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Pak orders culling of chickens
Islamabad, February 27
Pakistan today ordered culling of chickens and quarantined some farms in the North West Frontier Province, following detection of a low pathogenic strain of bird flu virus which does not affect human beings.

Nation page: More labs for testing bird flu cases

Malaysia to jail owners hiding poultry
Kuala Lumpur, February 27
Poultry owners hiding birds or fowl from authorities in a bird flu-hit area face a maximum six-month jail term and a 500 ringgit fine, a news report said today.

Train attacked in Pakistan
Quetta, February 27
Gunmen opened fire with assault rifles on a passenger train in southwestern Pakistan, sparking a gunbattle with security forces. There were no immediate reports of injury.

5 killed in Riyadh shootout
Dubai, February 27
Saudi security forces have killed five men, suspected of involvement in a bid to blow up the world's largest oil-processing plant, during an armed clash in a Riyadh suburb today.



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TERCENTENARY CELEBRATIONS
Thailand Prime Minister Thaksin Shinawatra greets a supporter after a news conference in Bangkok
Thailand Prime Minister Thaksin Shinawatra (left) greets a supporter after a news conference in Bangkok on Monday. Thaksin agreed to meet Thailand's three Opposition parties to answer their calls for constitutional changes in exchange for their participation in snap elections on April 2.
— Reuters

Saddam ends hunger strike
Amman, February 27
Toppled Iraqi leader Saddam Hussein has ended on health grounds, a hunger strike he began earlier this month to protest against the conduct of his trial, his chief lawyer said today.

Taliban spokesman joins Yale
Washington, February 27
The university of Yale has a freshman who is thankful to have landed up in the prestigious institution rather than the Guantanamo Bay prison.

Egypt discovers statues of
Ramses II

Cairo, February 27
Statues weighing up to five tonnes and thought to be of one of ancient Egypt's greatest pharaohs, Ramses II, have been found northeast of Cairo, Egypt's Supreme Antiquities Council said.
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Pak orders culling of chickens

Islamabad, February 27
Pakistan today ordered culling of chickens and quarantined some farms in the North West Frontier Province (NWFP), following detection of a low pathogenic strain of bird flu virus which does not affect human beings.

Initial tests had confirmed the presence of H5 virus which did not affect human beings, Pakistan Animal Husbandry Commissioner, Dr Afzal Ahmad said.

The tests were carried out yesterday after several chickens were found dead in farms in Abtabad and Charsadha in NWFP.

The virus of the H5 strain was less pathogenic than the H5N1 which could spread to human beings, Ahmad said, adding there was no confirmation yet about bird flu cases.

However, the samples have been sent for testing to Britain and results were expected by the weekend, he said.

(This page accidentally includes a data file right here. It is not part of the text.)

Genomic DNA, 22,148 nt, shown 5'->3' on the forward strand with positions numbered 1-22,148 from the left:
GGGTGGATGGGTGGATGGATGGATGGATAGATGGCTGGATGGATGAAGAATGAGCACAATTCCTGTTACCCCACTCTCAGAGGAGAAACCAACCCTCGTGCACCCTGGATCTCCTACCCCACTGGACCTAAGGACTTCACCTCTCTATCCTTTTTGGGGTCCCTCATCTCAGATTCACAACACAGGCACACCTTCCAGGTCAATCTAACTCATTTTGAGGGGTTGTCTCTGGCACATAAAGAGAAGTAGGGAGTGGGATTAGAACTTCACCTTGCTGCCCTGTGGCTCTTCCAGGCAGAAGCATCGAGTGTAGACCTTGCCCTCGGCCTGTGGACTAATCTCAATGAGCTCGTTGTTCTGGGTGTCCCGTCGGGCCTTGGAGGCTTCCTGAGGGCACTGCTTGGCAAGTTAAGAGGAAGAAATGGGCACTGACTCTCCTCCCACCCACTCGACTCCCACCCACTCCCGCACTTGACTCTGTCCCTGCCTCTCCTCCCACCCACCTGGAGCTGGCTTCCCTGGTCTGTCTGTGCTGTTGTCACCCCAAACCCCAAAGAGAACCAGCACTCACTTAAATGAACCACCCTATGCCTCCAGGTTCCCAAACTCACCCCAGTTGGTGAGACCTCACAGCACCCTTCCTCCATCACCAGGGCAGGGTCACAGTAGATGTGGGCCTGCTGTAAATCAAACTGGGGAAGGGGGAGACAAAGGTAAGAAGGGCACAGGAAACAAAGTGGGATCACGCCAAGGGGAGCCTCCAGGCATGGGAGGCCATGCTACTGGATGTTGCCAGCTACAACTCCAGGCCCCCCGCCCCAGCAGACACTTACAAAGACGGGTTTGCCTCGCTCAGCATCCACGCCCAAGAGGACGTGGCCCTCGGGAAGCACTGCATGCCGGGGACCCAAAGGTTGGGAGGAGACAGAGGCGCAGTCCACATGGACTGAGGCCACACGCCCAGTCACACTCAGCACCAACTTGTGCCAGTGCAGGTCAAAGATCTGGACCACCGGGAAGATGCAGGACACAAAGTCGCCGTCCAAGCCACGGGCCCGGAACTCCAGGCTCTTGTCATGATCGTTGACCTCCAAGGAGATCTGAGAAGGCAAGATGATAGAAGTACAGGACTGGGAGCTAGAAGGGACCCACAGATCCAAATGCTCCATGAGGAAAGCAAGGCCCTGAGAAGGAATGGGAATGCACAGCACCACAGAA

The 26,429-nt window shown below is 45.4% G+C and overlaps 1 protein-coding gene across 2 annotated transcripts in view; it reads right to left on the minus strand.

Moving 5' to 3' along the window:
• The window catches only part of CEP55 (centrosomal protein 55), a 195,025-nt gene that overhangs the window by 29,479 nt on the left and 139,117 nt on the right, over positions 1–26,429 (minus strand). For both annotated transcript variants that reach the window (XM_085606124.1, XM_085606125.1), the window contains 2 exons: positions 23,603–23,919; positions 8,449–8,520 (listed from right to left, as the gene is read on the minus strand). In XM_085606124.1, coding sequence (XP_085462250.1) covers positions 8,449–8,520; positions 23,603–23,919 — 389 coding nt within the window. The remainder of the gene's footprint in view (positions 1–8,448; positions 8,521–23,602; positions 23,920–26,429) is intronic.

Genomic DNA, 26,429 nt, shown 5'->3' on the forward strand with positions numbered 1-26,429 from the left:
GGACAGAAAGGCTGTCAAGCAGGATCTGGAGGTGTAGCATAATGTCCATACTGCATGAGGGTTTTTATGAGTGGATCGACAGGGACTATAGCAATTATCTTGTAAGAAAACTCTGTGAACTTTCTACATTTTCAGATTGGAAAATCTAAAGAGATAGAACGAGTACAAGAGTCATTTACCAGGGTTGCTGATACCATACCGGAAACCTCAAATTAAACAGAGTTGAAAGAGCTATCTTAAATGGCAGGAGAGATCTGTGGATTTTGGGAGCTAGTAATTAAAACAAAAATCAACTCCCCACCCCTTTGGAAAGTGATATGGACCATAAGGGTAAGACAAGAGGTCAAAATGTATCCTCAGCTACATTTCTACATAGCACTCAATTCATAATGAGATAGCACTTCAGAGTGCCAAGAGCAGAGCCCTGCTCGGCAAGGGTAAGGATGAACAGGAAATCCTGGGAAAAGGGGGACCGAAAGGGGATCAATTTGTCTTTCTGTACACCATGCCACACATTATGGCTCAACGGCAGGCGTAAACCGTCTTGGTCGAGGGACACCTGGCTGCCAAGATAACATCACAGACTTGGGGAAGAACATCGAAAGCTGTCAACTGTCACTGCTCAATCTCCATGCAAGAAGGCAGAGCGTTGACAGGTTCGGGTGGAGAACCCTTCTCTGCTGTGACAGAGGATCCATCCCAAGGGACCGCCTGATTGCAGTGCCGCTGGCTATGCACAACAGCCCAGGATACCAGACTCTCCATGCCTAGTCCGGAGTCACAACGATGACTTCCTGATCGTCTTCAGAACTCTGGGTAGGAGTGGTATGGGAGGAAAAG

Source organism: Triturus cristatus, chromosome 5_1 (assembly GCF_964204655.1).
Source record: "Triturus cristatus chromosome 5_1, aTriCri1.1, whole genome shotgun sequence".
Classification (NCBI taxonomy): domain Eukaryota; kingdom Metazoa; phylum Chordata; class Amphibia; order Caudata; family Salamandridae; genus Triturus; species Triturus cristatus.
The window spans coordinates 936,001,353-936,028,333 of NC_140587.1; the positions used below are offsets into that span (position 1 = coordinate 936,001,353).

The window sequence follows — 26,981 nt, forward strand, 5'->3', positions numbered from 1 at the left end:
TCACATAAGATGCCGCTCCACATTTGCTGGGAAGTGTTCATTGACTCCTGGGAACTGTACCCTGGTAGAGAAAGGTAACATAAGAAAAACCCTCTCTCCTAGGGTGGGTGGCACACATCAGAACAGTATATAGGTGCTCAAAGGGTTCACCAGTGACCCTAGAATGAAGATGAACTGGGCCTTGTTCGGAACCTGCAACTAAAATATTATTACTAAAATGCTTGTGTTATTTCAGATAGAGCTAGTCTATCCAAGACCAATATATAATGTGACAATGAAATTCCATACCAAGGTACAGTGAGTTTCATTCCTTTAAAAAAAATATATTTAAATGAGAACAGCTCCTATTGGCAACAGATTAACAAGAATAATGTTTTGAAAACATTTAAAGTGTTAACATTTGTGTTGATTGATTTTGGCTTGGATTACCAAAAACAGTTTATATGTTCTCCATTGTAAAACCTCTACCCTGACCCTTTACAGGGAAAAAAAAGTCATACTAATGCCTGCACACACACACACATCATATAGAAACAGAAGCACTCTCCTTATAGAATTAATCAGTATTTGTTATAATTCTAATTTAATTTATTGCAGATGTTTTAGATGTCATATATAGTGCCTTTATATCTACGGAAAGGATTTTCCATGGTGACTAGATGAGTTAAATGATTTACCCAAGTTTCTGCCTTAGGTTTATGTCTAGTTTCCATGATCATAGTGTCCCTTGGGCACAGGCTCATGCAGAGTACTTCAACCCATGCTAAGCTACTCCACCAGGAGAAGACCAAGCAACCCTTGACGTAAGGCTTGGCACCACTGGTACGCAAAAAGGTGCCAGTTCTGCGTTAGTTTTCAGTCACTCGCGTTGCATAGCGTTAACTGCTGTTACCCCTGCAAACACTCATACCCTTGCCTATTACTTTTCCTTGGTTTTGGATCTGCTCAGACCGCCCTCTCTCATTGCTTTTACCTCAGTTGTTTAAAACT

As a precautionary measure, owners of the two chicken farms had been advised to cull their birds. News of the detection of H5 virus came as some local newspapers reported several chickens found dead in the farms in Abtabad and Charsadha.— PTI

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Malaysia to jail owners hiding poultry

Kuala Lumpur, February 27
Poultry owners hiding birds or fowl from authorities in a bird flu-hit area face a maximum six-month jail term and a 500 ringgit fine, a news report said today.

Residents in four hamlets in the Kuala Lumpur suburb of Gombak - where 40 chickens died more than a week ago from H5N1 infections - are required by law to hand over their pets and poultry, the New Straits Times reported quoting Mr Abdul Aziz Jamaluddin, the Veterinary Services Department Deputy Director General.

Mr Abdul Aziz said although veterinary officials had culled more than 3,000 birds - mostly chickens - within a 1-kilometre (0.6 mile) radius of the four villages, so far they had not faced any resistance.

He said authorities would not hesitate to invoke the law if necessary.

"Our focus is to locate the fighting cocks believed to be hidden by Indonesian workers in their (living) quarters," he was quoted as saying.

The four villages were slum-like areas or squatter settlements of foreign nationals, the government has said.

Authorities were still scrambling to clear the zone of all chickens, ducks and birds that have escaped the cull.

Mr Abdul Aziz said "superchickens," wily free-range chickens roosting on tree tops and hiding in bushes, had escaped his department's officers, who used a variety of methods, including shooting darts from blowpipes.

He said officers would begin checks at daybreak to catch crowing roosters and other hiding fowl who may give away their position then. — AP

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Train attacked in Pakistan

Quetta, February 27
Gunmen opened fire with assault rifles on a passenger train in southwestern Pakistan, sparking a gunbattle with security forces. There were no immediate reports of injury.

Bullets hit the train but did not hit any of the persons inside, as it passed through the mountainous area of Aab-e-Gom, about 80 km southeast of Quetta, the capital of southwestern Baluchistan province.